In recent months, some of the airstrikes in Afghanistan have been
credited to the Afghan Air Force. This air force is operational, to some
extent, though calling it functional would be an exaggeration.
Officials say that 11 years after the US started this process, and about $8 billion of US funding in, the Afghan Air Force is still struggling.
Only about one in five airstrikes in Afghanistan involves an Afghan
plane, and officials say that civilian casualties in Afghan strikes are
even worse than the shoddy track record of the US planes.
The plans are to continue growing the air force, but US officials
concede there is no timetable that’s going to get them to the point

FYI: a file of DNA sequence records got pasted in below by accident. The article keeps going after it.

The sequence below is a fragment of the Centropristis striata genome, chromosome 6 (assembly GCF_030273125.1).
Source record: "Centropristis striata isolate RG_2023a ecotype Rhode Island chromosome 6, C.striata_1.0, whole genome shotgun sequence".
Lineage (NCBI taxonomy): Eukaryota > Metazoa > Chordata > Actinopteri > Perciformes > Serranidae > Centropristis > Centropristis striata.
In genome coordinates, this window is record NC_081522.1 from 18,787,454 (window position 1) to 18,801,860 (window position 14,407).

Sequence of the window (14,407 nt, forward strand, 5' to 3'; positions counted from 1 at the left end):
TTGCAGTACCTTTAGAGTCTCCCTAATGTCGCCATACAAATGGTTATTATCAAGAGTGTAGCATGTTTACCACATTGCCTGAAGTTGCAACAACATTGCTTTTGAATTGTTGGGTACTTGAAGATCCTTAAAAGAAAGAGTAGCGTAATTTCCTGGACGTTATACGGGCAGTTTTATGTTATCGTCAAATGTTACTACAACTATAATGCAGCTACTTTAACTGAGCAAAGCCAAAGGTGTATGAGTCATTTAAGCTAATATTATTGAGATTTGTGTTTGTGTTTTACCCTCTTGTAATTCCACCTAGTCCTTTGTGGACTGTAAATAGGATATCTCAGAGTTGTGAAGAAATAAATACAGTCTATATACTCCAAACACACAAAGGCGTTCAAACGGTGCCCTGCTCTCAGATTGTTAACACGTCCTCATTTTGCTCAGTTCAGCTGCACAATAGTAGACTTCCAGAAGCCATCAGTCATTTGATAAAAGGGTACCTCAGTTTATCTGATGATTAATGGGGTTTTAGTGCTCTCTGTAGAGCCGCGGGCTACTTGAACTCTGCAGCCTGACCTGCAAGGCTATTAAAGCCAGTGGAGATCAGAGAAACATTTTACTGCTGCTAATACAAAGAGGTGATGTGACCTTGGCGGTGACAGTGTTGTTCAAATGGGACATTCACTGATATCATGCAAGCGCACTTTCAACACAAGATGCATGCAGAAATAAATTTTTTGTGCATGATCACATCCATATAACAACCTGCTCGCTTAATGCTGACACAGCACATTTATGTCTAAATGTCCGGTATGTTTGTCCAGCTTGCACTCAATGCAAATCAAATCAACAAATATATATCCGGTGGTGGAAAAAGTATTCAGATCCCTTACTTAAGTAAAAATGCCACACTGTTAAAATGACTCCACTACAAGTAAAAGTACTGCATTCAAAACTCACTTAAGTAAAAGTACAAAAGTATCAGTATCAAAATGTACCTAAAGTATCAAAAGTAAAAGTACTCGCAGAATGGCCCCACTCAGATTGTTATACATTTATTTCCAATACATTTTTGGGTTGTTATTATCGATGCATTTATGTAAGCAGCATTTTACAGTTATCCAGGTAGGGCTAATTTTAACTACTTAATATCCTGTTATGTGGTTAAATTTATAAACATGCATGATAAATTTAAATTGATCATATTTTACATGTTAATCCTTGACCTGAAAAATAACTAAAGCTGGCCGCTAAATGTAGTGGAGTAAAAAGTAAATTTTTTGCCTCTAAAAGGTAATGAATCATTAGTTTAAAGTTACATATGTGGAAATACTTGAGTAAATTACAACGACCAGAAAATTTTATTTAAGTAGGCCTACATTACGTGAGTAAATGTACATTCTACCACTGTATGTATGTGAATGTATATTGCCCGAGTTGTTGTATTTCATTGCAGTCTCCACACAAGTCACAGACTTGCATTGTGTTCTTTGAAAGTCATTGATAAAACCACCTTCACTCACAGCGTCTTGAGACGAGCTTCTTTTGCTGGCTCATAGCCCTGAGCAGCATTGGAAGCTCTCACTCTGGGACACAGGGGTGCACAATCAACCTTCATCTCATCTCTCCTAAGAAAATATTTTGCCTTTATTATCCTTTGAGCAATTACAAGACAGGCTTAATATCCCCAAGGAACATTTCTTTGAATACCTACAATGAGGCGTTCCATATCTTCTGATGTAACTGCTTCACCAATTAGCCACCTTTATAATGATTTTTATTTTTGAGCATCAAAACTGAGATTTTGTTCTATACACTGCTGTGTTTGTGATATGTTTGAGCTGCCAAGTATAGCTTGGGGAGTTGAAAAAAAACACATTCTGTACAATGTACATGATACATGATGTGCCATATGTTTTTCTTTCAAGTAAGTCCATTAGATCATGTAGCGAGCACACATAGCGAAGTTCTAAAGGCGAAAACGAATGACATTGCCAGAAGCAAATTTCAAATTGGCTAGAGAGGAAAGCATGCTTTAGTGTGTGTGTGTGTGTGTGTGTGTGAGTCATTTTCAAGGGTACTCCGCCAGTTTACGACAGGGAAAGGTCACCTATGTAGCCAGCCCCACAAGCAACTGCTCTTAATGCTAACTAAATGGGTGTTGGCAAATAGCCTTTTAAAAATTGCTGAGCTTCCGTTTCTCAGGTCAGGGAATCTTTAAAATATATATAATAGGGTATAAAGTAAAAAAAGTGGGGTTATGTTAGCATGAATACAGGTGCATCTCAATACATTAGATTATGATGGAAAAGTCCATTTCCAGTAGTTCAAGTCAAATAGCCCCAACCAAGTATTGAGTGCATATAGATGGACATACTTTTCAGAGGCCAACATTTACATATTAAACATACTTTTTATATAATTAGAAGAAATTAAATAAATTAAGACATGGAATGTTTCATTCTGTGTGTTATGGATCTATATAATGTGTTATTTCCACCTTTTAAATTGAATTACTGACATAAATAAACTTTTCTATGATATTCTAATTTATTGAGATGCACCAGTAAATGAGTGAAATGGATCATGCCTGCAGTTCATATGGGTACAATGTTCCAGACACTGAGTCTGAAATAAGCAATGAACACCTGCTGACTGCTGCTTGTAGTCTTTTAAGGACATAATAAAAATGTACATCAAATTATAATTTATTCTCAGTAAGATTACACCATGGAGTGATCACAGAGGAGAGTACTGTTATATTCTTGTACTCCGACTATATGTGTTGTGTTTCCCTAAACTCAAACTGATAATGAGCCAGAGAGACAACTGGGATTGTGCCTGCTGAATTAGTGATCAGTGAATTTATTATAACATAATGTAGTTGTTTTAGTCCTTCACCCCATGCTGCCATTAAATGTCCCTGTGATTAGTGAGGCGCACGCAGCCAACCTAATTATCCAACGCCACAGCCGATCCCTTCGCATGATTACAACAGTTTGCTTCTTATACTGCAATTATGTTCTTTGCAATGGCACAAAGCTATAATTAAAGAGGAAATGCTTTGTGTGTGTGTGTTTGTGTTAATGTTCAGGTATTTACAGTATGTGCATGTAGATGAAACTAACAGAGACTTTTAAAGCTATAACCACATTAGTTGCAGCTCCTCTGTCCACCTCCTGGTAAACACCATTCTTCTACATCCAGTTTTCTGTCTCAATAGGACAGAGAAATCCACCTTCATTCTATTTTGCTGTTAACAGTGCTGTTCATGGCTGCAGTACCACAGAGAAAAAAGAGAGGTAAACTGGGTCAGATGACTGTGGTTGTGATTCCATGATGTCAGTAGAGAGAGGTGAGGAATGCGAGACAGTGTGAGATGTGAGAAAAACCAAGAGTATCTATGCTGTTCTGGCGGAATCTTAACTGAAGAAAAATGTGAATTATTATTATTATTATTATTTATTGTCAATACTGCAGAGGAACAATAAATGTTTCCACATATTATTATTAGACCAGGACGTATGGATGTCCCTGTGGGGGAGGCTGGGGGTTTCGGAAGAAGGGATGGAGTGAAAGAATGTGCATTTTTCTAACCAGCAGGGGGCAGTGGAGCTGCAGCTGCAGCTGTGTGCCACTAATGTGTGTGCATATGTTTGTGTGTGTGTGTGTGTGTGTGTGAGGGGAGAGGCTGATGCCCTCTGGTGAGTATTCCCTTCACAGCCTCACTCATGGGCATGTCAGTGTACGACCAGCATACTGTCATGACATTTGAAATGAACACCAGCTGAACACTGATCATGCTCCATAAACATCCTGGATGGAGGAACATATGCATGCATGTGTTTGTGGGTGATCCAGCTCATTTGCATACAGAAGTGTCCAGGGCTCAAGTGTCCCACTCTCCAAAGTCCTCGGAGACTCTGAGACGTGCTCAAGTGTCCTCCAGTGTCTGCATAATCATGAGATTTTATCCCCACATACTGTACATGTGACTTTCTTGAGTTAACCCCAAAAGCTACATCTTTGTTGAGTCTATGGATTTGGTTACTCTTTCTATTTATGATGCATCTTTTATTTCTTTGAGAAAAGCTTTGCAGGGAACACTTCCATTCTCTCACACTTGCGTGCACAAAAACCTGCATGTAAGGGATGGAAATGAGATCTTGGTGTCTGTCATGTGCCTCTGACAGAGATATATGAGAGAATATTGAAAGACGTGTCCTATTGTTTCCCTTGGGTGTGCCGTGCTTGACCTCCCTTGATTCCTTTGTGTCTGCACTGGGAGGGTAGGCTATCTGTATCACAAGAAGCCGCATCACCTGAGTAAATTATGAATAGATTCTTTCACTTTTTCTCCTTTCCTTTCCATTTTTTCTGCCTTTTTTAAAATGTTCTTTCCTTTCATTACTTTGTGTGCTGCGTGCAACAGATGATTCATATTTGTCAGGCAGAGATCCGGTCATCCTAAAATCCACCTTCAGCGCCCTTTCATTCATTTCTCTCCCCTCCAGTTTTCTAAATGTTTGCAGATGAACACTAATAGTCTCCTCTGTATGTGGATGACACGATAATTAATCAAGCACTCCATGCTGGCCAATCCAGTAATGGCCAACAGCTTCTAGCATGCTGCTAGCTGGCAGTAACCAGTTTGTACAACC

where the Afghans can control the skies of their country by themselves,
with the expectation of them relying heavily on US air support for
years, perhaps decades to come.
And relying on American money, of course. As with the rest of the Afghan
military, the US decisions made on force size for the air force are
being made irrespective of Afghanistan’s ability to maintain or pay for
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